Members of the House appropriations subcommittee also want to cancel the Navy’s nuclear sea-launched cruise missile, a decision that acting Navy Secretary Thomas Harker supported in a recent memo. Some Republicans condemned the move to eliminate the program ahead of the administration’s nuclear posture review that is set to start in the next month. Lawmakers also scolded Harker for not consulting other top military and Pentagon leaders.

The defense spending bill cuts one of two fleet ocean tugs requested by Biden, which means the subcommittee proposal calls for eight new ships.

The bill also funds 85 F-35 Joint Strike Fighter aircraft and 12 F-15EX fighter jets to match Biden’s proposal.

The legislation also similarly ends the use of the Defense Department’s long-held wartime coffers, known as Overseas Contingency Operations funds.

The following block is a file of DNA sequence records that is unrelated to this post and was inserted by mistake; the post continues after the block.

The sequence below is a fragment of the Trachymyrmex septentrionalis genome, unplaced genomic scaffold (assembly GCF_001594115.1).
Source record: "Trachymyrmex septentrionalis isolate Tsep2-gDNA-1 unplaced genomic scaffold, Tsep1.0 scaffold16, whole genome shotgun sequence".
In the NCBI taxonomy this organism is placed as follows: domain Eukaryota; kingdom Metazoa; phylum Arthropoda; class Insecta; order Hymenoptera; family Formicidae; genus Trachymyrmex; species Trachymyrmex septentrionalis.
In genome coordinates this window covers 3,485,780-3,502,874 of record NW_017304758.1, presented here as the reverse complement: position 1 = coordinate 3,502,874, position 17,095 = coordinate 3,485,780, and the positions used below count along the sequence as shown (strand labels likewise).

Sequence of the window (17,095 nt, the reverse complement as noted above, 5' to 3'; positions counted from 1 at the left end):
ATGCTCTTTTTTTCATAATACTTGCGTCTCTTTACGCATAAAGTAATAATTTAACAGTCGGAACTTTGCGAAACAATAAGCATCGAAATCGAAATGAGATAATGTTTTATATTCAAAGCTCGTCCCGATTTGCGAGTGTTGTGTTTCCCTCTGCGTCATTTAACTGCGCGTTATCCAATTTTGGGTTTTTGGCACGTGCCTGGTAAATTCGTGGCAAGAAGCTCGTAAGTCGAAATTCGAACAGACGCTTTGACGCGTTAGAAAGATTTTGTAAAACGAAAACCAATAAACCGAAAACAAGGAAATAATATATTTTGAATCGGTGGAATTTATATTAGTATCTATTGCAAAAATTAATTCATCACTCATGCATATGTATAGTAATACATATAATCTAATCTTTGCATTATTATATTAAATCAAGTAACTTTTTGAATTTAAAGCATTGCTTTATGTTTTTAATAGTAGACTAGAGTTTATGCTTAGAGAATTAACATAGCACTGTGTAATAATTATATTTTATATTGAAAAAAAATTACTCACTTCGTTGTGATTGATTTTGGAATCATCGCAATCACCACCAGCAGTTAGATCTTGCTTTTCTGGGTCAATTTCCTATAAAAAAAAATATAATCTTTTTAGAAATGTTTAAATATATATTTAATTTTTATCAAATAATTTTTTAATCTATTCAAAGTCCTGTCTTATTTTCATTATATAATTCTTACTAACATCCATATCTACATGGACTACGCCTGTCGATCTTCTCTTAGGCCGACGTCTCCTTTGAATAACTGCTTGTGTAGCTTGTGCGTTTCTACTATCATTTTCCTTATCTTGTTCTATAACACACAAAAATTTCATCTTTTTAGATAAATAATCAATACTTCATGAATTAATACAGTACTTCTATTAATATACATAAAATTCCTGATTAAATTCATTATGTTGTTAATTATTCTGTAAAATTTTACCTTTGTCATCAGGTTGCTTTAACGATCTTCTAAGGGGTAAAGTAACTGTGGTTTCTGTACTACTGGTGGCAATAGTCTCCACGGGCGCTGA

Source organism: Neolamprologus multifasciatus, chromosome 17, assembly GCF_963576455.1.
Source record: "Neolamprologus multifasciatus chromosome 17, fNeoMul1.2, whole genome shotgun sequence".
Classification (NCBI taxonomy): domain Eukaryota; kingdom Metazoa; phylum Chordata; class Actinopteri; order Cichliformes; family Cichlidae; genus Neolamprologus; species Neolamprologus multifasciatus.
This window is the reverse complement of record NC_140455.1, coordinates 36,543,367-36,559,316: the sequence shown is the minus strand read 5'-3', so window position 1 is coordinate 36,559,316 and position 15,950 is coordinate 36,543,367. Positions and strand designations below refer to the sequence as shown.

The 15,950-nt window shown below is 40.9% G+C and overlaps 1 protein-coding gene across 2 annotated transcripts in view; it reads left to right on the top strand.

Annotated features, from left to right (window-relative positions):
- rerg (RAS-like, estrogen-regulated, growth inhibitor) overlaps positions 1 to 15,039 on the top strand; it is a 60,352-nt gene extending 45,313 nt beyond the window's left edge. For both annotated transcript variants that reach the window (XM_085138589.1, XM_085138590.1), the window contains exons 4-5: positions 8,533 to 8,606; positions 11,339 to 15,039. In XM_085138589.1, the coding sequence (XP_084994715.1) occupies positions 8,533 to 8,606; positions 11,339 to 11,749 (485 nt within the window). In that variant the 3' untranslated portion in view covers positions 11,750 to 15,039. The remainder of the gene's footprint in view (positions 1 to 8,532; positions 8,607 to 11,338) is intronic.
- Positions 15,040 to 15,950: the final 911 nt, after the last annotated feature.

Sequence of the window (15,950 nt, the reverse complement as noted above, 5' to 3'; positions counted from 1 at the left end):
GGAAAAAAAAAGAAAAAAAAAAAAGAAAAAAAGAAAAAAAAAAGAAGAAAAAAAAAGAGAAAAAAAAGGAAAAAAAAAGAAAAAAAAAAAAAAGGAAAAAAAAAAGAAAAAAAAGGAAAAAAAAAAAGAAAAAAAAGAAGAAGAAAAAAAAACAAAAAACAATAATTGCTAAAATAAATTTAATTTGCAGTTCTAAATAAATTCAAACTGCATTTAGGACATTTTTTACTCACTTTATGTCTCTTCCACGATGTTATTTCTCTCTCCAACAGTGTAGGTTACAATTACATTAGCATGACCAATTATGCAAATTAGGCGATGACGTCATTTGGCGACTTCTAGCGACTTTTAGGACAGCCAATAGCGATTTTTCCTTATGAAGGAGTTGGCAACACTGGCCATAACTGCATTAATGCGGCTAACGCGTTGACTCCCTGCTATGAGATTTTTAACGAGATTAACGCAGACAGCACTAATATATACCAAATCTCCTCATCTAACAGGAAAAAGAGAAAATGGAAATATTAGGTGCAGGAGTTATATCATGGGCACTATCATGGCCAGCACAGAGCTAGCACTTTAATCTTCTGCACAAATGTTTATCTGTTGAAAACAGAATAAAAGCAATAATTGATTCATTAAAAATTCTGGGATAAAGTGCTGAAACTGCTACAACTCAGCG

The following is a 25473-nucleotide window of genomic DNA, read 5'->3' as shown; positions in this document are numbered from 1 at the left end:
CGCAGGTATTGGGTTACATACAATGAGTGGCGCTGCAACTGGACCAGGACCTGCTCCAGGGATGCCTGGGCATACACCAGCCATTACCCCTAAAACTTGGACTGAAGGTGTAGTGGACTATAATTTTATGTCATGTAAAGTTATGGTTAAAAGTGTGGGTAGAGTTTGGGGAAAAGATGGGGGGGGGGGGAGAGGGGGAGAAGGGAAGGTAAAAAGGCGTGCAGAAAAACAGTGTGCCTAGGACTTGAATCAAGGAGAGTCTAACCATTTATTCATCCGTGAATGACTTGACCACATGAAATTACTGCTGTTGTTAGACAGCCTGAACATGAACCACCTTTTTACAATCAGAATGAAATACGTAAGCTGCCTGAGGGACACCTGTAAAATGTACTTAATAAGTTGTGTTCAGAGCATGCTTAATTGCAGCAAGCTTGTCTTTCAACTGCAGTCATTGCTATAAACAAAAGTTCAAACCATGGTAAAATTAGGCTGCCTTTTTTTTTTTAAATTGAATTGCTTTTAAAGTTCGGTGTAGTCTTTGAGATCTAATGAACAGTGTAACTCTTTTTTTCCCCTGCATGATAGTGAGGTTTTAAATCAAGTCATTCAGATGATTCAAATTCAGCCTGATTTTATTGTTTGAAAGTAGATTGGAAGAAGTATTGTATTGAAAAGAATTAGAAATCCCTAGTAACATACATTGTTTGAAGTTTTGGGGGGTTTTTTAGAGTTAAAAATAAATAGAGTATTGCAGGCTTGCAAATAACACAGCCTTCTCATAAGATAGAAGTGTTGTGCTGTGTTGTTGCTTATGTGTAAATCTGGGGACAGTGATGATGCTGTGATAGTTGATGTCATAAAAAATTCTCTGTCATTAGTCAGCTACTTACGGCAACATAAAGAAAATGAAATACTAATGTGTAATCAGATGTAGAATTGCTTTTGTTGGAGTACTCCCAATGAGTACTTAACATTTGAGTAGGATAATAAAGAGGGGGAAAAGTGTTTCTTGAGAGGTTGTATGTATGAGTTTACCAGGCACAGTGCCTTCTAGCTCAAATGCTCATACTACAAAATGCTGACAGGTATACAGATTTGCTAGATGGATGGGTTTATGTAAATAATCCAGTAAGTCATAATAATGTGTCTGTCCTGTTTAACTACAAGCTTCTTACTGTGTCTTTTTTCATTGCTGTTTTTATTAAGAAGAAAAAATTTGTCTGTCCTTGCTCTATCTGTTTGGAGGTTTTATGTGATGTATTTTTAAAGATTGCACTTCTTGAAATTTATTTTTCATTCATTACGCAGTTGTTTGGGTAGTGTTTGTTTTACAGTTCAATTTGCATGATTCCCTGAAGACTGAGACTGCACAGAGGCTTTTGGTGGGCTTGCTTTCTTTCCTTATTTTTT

Amid calls from lawmakers, advocates and the public to evacuate translators and their families who helped U.S. personnel in Afghanistan for the last 20 years, the measure would also give $25 million to provide safe passage for these interpreters and others who are under threat from the Taliban. However, the defense funding bill is not typically passed by Congress until December, months after U.S. troops are scheduled to leave the country.

The bill would also give $1 million to the Army to rename installations, facilities, roads and streets that are named after Confederate leaders and officers from the Civil War, and orders the military prison at Guantanamo Bay, Cuba, to be shuttered by Sept. 30, 2022.

Cammarata.Sarah@stripes.com

Twitter: @sarahjcamm